Recently, I tried another dating app. This time, I took the name of the app literally. In my mind, we’d have a first meet over a cup of coffee and a bagel, scone, or croissant. Easy-peasy right? Not so. In my first dating article: Dating in My Late 50’s, I was shocked at how hard it was to meet someone. Now I’m even more convinced.
At 58-years old, I decided to include an age span of 56 to 65 to meet guys. Here’s where the ‘fun’ begins. The algorithms matched me with guys in their late 20’s and early 30’s. I’m not a math whiz, but there’s some discrepancy here.
There were a few guys closer to my age category. Two so-called matches wrote about their sexual needs, which sounded like an Olympic sport needing one to be exceptionally bendy. I’m not bendy.
Another guy’s bio stated that “he is what he is; arrogant and not willing to compromise.” At least he is direct and knows who he is. However, I’m done with arrogance and an unwillingness to compromise.
A third ‘match’ was: “currently in an open marriage and looking for extra action.” I read this one twice because I thought I misunderstood. Nope. He wants a ménage à trois.
Relationships are complex enough with one partner. But a trio? Not for me.
Honestly, I’m too old for this bullshit.
. . .
In the poem, A Summers Day, Poet, Mary Oliver wrote, “tell me, what is it you plan to do with your one wild and precious life?”
One soft voice keeps telling me, start by being a partner to yourself.
Over the past weekend, while chatting with a dear friend, who also happens to be an astrologer, she mentioned that I’m in my second Saturn Return. After a bit of research, I learned, Saturn Return is about notable change and maturity.
By the way, your first Saturn Return is in your late 20’s and into your early 30’s. If you are at that age right now, you are probably ready to change up your lifestyle. Maybe you want to settle down. You might want to get serious with your future, start/end a relationship, secure a decent job, start saving for retirement. Whatever it is, you are most likely tired of the party-party phase, which frequently happens in your earlier 20’s. You realize you are getting older, and Saturn (the father of time and lessons) is tapping at your metaphorical relationship door.
In my late 20’s and into my early 30’s I did a drastic shift. I went to graduate school and trained to be a licensed mental health therapist. I broke off a relationship with a guy who couldn’t decide whether we were dating or not. And shortly after that, I met my future husband, who is now my ex, but nevertheless, we got married, bought a house, and soon started a family.
Here I am in my second Saturn Return. Once again, I’m clearing the ground around me and setting boundaries in relationships with others and myself. I’ve also been asking myself, am I bound to be single for the latter half of my lifetime?
. . .
I really understand Robson’s assessment. We see, hear, and read about long-term romantic relationships as if they are the holy grail and only goal in life. What’s not being directly said is this: if you aren’t in a fantastic long-term-romantic-relationships, there must be something wrong with you.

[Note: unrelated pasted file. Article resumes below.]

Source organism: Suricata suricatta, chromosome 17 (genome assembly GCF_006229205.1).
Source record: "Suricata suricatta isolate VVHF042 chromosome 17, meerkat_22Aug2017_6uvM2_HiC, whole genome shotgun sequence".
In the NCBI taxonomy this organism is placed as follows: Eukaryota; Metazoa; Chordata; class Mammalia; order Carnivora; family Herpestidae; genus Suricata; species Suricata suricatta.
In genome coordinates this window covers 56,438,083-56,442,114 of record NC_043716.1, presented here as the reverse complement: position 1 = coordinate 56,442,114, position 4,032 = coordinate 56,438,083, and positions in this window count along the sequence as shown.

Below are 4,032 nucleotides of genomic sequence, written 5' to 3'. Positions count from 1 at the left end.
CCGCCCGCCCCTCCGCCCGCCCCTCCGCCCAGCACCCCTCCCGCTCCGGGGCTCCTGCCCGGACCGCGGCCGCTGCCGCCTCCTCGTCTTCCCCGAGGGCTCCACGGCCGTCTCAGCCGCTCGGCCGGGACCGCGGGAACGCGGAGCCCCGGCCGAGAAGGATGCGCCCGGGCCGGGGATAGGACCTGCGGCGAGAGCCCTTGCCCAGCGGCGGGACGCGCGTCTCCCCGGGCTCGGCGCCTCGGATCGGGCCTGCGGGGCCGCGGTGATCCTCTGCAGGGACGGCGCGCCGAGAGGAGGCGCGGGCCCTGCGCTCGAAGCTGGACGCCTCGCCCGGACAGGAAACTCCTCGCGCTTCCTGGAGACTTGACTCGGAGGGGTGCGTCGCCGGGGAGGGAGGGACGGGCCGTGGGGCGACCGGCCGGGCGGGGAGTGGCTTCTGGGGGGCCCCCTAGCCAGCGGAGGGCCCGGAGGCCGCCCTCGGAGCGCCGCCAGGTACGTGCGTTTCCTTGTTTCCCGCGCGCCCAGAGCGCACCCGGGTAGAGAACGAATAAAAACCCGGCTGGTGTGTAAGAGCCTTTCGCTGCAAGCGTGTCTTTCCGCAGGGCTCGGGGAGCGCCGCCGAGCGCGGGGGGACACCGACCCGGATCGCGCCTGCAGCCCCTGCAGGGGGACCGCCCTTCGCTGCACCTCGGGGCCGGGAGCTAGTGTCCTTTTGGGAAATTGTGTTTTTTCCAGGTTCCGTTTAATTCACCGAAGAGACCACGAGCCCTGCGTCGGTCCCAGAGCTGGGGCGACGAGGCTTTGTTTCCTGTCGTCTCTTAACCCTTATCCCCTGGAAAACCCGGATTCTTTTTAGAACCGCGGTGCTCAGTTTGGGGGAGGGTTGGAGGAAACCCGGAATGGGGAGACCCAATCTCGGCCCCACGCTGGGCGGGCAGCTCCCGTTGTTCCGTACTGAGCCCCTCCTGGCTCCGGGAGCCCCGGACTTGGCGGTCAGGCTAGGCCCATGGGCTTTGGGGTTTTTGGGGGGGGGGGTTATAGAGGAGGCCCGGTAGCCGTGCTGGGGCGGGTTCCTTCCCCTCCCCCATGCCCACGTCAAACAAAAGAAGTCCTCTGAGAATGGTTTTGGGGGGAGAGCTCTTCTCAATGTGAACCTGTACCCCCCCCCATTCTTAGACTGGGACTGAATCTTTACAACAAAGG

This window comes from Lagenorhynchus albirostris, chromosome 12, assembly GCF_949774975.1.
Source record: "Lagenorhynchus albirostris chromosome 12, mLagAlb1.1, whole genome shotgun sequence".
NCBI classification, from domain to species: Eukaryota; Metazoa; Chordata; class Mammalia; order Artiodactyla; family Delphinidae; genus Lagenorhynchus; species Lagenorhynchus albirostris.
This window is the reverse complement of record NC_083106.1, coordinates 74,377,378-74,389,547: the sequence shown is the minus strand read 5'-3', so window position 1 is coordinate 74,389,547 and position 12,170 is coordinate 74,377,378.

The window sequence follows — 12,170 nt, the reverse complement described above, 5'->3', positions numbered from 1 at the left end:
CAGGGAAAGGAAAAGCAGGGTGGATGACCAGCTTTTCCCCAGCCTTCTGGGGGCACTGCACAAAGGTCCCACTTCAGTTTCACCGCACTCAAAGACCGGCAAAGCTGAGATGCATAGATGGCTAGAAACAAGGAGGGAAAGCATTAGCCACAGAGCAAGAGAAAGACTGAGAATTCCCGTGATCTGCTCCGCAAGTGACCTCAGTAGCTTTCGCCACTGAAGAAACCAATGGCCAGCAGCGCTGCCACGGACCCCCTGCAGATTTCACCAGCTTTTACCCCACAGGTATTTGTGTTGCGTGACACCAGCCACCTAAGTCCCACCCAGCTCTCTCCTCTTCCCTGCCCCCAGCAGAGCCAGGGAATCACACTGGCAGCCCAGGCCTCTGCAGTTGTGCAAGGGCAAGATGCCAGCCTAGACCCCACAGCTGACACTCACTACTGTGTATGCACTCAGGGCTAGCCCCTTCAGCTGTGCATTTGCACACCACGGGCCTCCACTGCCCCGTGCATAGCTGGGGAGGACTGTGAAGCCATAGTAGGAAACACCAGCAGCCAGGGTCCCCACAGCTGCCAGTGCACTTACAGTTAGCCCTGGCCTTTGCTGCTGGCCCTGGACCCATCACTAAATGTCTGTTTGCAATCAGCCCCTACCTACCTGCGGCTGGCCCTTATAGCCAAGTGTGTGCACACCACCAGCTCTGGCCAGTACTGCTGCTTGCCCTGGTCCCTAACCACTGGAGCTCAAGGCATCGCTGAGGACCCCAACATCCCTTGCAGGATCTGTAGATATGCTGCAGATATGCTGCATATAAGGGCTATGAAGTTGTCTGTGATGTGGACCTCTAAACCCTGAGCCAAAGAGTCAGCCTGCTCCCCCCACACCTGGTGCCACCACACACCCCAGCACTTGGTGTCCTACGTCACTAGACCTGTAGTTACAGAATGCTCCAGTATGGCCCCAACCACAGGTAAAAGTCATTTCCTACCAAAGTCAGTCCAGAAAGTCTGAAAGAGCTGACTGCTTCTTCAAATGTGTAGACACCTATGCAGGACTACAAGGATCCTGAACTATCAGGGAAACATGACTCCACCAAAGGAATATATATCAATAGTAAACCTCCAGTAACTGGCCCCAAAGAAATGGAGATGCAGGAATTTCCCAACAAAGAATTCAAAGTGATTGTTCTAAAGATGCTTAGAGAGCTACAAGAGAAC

Ouch! I disagree.
There’s nothing wrong with being single, but it is hard when society adores, elevates, and recognizes couples.
Having been on both sides of the relationship equation, I can fully say, being single has taught me more about what I need and who I am than when I was a couple. I also know I don’t need anyone to complete me. I’m already complete.
. . .
What love is and what it is not
Romantic love is hard work. There’s the day-to-day stuff such as the grunt work: who takes out the trash, who stays home when the kids are sick, what’s for dinner, sharing daily chores, and more importantly, lowering our guard, and being vulnerable. Trust and respect are key ingredients that lead to being emotionally intimate with each other.
Committed relationships are crafted from realness, not artificially inseminated sugary sweet, perfectly poised couples taking selfies.
Relationships that give off a persuasive feeling of hey! Look over here! We’ve got what you want. It is shiny and pretty. We like to overshare our vacations and tell you what you are missing out on — they are often insecure and full of hot air.
Being with someone romantically is a partnership and companionship where two people steer the wheel, and the compass is full-on respect. Your way isn’t the only way, and my way isn’t either. There’s give and take as well as kindness. The type of kindness shaped like a warm latte or a cup of tea just because and not — if I do this for you, what will you do for me? That latter type is built on pressure and expectation, which misses the point.
Love is about telling the hard truths mixed in with gentleness. Love isn’t about who is always right or wrong. For sure, it isn’t about walking on eggshells just to get through the day without an argument or fearing the other will explode because dinner isn’t served at precisely 6pm.
But what if, and I believe this to be true, love isn’t found by a swipe right, swipe left on a dating app. Love isn’t a web bot deciding the algorithms to match you to a love interest.
Instead, love is loving you for who you are: with or without someone.
This post was previously published on Hello, Love.
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